White / Grey. Hebrew laban (plural labanim), which is “white.” Among horses, there is no true “white” even among the so-called Dominant White breed, and they are generally known as greys even if they look white, grey, silver, or spotted like a leopard. Luther adds that such horses often have a bluish cast like the color of the sea, and he calls them die apfel grauen Hengste or “dapple-grey stallions.” I would have translated “grey” as an appropriate word to accompany bay and sorrel, but I fear this would cause more confusion than confidence in the text. Also, there is another color coming in Zechariah 6:3 which might be better translated as dappled, like Luther’s apfel grauen Hengste. We might also point out that in the same way, grey (hoary) hair can also mean white in many passages (Leviticus 19:32; Job 41:32; Proverbs 16:31).

There doesn’t seem to be any theological significance to the colors of the horses in this vision, but we will return to this question in chapter 6. In this case, all were being ridden by servants of God on the same mission. Therefore, there were simply many horses and riders. Some English translations make it seem as if only four horses were present, but the Hebrew text uses plural adjectives for the colors: There were bays, sorrels, and whites (or greys), many horses with many angelic riders.

When we are told that “he” was standing among the myrtle trees, we don’t need to do any mental gymnastics to imagine the man dismounting from the horse. Zechariah uses a participle to show that this was the man’s description throughout the vision: riding on a bay horse. When we’re told that “he” was standing among the evergreen myrtles, the “he” can refer to the horse (Hebrew differentiates between a male horse, sus, and a mare, susah). But it’s more likely that the prophet is employing metonymy, where a part stands for the whole: the rider was on his horse in the valley.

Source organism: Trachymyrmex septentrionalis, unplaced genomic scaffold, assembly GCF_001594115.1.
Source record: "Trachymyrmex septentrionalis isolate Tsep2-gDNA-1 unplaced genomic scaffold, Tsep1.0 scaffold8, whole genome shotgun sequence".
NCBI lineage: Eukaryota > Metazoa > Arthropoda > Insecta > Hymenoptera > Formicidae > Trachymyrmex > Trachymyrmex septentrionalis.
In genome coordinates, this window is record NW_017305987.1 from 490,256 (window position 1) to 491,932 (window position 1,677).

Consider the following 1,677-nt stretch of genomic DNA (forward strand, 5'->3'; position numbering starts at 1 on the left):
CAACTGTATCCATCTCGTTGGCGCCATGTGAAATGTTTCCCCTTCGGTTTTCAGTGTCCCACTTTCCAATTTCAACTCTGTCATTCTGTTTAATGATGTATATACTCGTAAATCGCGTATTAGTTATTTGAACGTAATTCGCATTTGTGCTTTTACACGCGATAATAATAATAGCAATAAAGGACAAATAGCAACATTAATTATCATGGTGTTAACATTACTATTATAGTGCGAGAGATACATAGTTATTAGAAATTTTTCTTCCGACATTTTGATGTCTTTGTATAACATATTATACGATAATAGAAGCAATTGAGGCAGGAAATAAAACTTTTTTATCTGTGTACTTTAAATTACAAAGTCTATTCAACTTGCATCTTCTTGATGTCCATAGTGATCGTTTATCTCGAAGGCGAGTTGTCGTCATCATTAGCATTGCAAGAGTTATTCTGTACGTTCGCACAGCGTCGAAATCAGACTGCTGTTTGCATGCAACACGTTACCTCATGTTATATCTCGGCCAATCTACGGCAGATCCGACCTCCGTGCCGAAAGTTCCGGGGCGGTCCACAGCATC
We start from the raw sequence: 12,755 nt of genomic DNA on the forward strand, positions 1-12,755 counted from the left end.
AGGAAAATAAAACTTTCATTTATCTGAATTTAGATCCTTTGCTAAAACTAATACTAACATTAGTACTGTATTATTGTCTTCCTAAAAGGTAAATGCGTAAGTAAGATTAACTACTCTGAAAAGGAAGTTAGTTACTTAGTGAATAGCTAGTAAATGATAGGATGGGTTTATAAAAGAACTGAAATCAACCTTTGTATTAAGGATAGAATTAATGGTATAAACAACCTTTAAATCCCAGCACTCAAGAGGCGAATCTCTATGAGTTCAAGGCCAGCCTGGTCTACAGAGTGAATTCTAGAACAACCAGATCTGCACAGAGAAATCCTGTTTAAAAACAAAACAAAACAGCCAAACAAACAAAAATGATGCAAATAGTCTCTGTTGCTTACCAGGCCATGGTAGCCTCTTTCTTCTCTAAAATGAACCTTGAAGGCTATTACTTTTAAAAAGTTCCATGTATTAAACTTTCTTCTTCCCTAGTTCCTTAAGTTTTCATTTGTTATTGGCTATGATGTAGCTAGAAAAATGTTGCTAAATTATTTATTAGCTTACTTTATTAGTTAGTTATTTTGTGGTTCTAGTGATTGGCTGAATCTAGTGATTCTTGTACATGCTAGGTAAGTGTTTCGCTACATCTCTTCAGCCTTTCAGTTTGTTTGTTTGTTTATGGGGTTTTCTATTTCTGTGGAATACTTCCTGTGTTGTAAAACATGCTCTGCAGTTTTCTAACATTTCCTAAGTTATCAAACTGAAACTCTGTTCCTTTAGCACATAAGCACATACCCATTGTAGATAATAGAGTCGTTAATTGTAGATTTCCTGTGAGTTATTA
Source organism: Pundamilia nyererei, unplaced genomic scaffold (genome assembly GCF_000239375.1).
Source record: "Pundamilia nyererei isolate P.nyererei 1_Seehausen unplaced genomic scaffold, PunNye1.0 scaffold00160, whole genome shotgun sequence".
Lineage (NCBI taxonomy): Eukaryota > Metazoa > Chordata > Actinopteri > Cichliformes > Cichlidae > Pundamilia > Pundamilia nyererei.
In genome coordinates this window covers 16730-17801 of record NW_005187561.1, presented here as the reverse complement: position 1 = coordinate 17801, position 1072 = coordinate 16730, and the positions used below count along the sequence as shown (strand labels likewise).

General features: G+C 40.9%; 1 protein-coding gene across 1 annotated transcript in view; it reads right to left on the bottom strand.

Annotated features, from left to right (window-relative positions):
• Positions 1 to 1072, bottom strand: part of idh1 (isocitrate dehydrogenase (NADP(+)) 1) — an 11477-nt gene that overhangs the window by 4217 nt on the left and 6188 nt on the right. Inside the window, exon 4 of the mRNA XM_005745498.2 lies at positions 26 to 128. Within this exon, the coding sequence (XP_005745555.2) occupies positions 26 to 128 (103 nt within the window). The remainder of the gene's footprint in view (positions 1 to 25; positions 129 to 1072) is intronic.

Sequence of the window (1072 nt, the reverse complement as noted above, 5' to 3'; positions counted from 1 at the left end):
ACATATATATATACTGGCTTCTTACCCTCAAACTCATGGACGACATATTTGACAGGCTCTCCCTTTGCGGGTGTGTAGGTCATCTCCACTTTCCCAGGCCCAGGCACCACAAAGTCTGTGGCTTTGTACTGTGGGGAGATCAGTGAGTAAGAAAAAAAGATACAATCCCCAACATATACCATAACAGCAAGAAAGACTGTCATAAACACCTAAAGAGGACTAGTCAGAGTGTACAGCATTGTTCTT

It is the prophet’s task to report what he sees in a vision, just as it is the pastor’s task to proclaim what he reads in the word of God. All of us, ministers, teachers, parents, children and members of churches, should proclaim God’s word faithfully with our words and with our actions. But more than this, we should even and perhaps especially with care and faithfulness meditate, consider and proclaim the word of God faithfully and clearly in our own hearts. It is in the heart that all sinful dissent with God’s word begins. People become discontent with God’s plans (Isaiah 30:1), God’s providence (1 Corinthians 10:13), God’s will (1 John 2:17), or God’s protection (2 Thessalonians 3:3), and the wicked thought, “I will take matters into my own hands” begins in the heart.

Like all sins, this one is covered by Christ, who graciously invites us to trust in him for all things: “Trust in God; trust also in me” (John 14:1). May the Holy Spirit strengthen your faith. “Let the peace of Christ rule in your heart” (Colossians 3:15). Rejoice in the thorns and nails of Calvary, the blood that brought us peace, and especially the big stone, rolled away and lying in the wet springtime grass of that Easter morning, for the borne cross and the empty tomb mean bearable crosses and empty tombs for us all.

In Christ,
Pastor Timothy Smith

Pastor Tim Smith
About Pastor Timothy Smith
Pastor Smith serves St. Paul’s Lutheran Church in New Ulm, Minnesota. To receive God’s Word for You via e-mail, please visit the St. Paul’s Lutheran Church website.